Technology of a stoneJoe Cornofraud, eliminating the human underwriter, risk-based underwriting Fraud appears to be running rampant in the industry. Scaring us with the consequences has been diminished in an appreciating market. After all, where does the lender suffer any loss from false data on stated and other types of applications? Let's face it, we have had an amazing business financing collateral that continually appreciates in value. I can understand that the 125 percent loan-to-value loans, in the early part of this century, contributed to a "let's be crazy" application process. Also, we "dumbed-down" the industry with automation, and companies are being fully engulfed with the matrix only concept and eliminating the human underwriter from the process. With borrower scores, not FICO, and broker professional opinions (BPOs), the data points to being a "human element" where fraud is being experienced. I wonder how many of you brokers know that lenders have grades on you as well. There are sources available for every manner of risk that can be experienced in a loan file--and it includes real estate agents, the broker, borrower, appraiser and the electronic conduit used to transfer the information. We have averaged, measured and actuarially forecasted ratios and reserves into a boulder of data that truly represents nothing. My word processor just automatically processed out the comas that I placed in the last sentence of the above paragraph. My word, what happens if proper English returns? Okay, let me get back into the loan business and rephrase the question. What happens when property values flatten out or actually decline? What if my forecast of flat to declining interest rates in a devalued collateral market becomes a reality? We are seeing it today. Lenders who have not changed their guidelines to fit today's borrower are attacking the mortgage brokers and pointing fingers for damages. They will have the power and position to take the industry away from the mortgage brokers and reclaim what was taken from them due to the mortgage brokers. Wow! We actually arrived at the source of the fraud debacle in five paragraphs. Antiquated loan guidelines that no longer fit today's borrower. Downpayment, income ratios, cash reserves and assets have no impact on late payments, loan default or foreclosure. Yet they represent how lenders evaluate loan approval. The matrices and automation has taken on the weight of a large stone when mortgage brokers attempt to place the single mother with children into a loan. There is no way to verify income, yet she will never miss a mortgage payment and represents 16 percent of the borrowers in the industry today. What about the firefighter? He works four days a week for the fire department and has another job the other three days that is impossible to document and is a fantastic borrower. What about the domestic partnership that has stellar credit, yet is not part of the existing guideline statistics? Income has increased 22 percent over the past three years, while appreciation has increased 170 percent in some areas. Then we evaluate the various loan categories. Please e-mail me with the definitive answer to what constitutes an alt-A or sub-prime loan. We are introducing alt-B and other silly titles, which is just another placebo for inducing more fraud. The real issue is the industry failing to recognize and service the borrower of today. We need to develop new guidelines based on risk and call all the programs the same. We have the technology. We are weighted down by the loan qualification concepts that were created when there were no pagers, cell phones, calculators, copy and fax machines, and the modern paralysis of analysis. The data that we feed in is the very stone that invites today's borrower into lying and falsifying in order to qualify. When we see a moderate decline in value, along with flat and lower rates of interest, the lending institutions will use the fraud laws all the way to recapturing their lost industry. The best way to evaluate a borrower is risk-based. Here are the true parameters of a loan: -Occupancy; -The purpose of the loan; -Credit score; -The type of property; -The loan recording position; -The qualifying documentation; -Loan-to-value; -Loan amount; -Loan program; and -If there is a pre-payment penalty. Ratios, reserves, assets, and sourcing income and funds are eliminated. Okay, this is where I introduce what really causes late payments, default and foreclosure. The loss of a job, divorce and major medical, are the items that result in a loan going bad. If we can forecast when someone will be fired, get divorced and go in for major medical, we can risk-base evaluate a loan file. Where are these statistics you ask? The insurance industry has been calculating and utilizing them for decades. The insurance industry has detects and resolves fraud in their business. An employer grade and how long the borrower has worked there is much more important than how much income they earn. The borrowers of today need guidelines to fit the family make-up and culture of today. Fair credit should be established on risk-based evaluation founded on actual events that cause negative results, rather than income status and how much money a borrower has in the bank. The technology exists to adjust the underwriting guidelines for true and fair qualifying. The stone grows even bigger and drags down business to the level in what we are witnessing today. The lenders will call due and payable any falsely stated or misrepresented loan when values drop. The mortgage brokers will be found out in the cold and labeled the "new criminals of tomorrow." Each and every mortgage broker should be yelling and demanding that lender guidelines develop into a true representation of the real risks of a loan and eliminate the fraud that the old rules perpetrate. People want to buy and own property. This may be an aggressive article to comprehend, but why not develop loans to let them do so without lying and deceiving? The answer may have been stated multiple times in this article. Could it possibly be that banks, real estate investment trusts, financial planners, lead generating companies, etc. want to take the industry back? It is interesting to me that these entities are owned by the same lenders who make up the guidelines for mortgage brokers to comply to. I do not know, it is just an observation. I just want to get everyone thinking and focusing on resolving a problem rather than masking over it. If we want to maximize software and detect potential fraud in the process, let us utilize the data and re-enter the parameters that work and make an impact. Risk-based underwriting is the resolve--not just another mask program. We have the capability to create loan products that will be securitized on the open market. Credit unions and savings and loan companies are recognizing this and coming forth with their own products. The tax identification number borrower and reverse mortgages are not emerging into these companies. The credit unions and savings and loans are doing what the mortgage broker did years ago. They are meeting and getting to know the borrowers of today. The industry must recognize that you fail when you know the borrower, but do not meet their needs to finance property. Do this, and the world is ours--even with a declining collateral market. Joe Corno is president of Utah-based We Be Consulting and Seminars. He may be reached at (801) 836-2077 or e-mail [email protected].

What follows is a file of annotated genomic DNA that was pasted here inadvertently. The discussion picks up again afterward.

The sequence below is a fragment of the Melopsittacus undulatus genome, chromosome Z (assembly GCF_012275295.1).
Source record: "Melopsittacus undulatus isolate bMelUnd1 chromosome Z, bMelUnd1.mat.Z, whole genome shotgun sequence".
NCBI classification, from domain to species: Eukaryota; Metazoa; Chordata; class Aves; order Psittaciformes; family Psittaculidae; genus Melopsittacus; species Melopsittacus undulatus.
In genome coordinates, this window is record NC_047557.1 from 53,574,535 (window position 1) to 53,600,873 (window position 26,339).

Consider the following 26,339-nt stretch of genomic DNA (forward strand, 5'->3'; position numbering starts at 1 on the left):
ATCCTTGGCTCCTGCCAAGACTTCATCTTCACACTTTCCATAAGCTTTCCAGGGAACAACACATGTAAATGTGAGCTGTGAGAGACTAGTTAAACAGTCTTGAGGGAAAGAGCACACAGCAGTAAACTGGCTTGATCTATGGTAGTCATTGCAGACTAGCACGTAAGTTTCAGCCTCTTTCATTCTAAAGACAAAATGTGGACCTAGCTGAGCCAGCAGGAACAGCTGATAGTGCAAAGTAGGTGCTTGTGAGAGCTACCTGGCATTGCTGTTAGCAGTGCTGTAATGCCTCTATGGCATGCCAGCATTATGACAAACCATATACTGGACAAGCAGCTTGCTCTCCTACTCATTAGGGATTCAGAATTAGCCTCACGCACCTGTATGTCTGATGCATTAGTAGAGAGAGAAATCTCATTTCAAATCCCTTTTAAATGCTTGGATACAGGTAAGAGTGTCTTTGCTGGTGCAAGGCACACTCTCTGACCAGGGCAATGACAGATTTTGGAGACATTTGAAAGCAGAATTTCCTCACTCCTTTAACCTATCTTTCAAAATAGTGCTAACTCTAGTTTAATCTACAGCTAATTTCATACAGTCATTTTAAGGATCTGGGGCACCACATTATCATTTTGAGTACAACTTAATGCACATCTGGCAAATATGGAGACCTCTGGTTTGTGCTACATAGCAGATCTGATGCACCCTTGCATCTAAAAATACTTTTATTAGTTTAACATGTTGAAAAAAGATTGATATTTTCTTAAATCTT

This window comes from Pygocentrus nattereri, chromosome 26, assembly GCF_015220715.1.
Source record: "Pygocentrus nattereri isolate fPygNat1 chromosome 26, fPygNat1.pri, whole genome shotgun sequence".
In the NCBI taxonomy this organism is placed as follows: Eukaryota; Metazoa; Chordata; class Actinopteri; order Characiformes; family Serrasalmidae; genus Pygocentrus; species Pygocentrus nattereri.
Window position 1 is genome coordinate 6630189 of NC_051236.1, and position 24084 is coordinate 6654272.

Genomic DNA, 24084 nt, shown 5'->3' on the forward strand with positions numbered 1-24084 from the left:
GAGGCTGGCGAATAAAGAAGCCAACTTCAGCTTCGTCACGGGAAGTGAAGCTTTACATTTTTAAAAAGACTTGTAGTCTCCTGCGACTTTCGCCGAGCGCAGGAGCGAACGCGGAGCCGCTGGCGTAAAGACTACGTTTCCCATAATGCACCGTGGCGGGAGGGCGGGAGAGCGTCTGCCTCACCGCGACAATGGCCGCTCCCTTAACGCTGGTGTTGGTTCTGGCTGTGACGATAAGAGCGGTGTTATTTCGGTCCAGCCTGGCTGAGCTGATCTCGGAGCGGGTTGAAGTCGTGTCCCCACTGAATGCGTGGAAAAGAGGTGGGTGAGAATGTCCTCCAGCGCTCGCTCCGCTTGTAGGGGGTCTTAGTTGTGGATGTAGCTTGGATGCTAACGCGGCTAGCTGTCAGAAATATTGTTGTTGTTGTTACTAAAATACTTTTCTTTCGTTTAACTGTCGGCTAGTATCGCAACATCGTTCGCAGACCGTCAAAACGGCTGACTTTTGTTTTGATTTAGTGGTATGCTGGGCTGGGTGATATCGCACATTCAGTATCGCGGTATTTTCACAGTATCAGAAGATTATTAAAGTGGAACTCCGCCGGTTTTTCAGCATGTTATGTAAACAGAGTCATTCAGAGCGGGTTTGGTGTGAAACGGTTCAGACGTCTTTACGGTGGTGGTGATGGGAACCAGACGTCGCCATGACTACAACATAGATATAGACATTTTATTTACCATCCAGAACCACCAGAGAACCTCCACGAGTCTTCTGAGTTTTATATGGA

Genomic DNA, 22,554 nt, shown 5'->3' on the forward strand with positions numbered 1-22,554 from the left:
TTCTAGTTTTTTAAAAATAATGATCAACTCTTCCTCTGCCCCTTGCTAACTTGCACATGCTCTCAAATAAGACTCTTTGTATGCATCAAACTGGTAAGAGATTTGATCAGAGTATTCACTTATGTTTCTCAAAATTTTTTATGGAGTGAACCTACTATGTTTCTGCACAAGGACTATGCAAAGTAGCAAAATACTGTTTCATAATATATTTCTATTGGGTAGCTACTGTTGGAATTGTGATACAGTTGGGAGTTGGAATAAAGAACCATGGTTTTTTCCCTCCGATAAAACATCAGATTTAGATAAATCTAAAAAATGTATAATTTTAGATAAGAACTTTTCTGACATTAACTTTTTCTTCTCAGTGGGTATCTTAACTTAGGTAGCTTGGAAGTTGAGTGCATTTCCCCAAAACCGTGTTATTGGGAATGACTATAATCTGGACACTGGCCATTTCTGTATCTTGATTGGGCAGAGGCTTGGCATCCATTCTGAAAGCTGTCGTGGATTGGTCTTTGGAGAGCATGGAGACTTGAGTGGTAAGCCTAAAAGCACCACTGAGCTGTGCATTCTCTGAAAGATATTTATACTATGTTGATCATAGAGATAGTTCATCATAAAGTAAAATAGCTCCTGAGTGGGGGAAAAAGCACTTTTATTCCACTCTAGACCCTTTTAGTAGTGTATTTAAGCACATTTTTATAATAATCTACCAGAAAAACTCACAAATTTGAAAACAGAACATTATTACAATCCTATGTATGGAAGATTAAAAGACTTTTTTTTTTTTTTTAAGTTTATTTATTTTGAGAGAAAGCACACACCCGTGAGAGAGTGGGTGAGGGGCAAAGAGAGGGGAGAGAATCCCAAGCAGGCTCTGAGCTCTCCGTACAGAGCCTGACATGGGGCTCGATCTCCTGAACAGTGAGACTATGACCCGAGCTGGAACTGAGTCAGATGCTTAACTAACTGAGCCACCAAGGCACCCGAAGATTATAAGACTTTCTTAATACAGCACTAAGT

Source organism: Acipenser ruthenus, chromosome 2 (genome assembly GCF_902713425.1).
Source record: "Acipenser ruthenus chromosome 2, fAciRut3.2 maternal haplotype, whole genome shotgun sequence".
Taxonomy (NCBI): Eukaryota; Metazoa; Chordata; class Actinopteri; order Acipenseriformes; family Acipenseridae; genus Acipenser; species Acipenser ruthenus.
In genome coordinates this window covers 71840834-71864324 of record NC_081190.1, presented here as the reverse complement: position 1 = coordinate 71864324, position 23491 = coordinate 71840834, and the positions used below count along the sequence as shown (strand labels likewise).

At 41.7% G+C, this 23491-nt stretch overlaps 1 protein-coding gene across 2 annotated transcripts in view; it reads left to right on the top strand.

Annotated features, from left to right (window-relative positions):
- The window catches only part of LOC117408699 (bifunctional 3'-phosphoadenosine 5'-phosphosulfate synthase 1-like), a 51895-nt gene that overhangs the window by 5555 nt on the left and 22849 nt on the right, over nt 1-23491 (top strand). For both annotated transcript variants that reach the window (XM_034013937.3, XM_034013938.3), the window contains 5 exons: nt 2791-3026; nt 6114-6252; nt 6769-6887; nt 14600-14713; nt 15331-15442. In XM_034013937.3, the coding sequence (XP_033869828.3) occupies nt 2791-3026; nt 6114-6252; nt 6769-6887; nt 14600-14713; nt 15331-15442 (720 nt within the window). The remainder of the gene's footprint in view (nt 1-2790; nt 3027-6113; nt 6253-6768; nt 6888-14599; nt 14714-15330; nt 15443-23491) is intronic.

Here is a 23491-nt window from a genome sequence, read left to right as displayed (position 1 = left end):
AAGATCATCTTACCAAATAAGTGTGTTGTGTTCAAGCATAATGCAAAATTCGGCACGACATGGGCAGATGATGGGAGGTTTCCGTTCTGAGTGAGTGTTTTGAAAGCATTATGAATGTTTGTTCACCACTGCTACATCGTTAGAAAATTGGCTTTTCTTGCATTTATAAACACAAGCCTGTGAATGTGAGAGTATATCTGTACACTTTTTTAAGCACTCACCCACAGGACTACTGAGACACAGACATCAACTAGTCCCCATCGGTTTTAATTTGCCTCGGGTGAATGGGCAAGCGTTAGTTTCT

About the author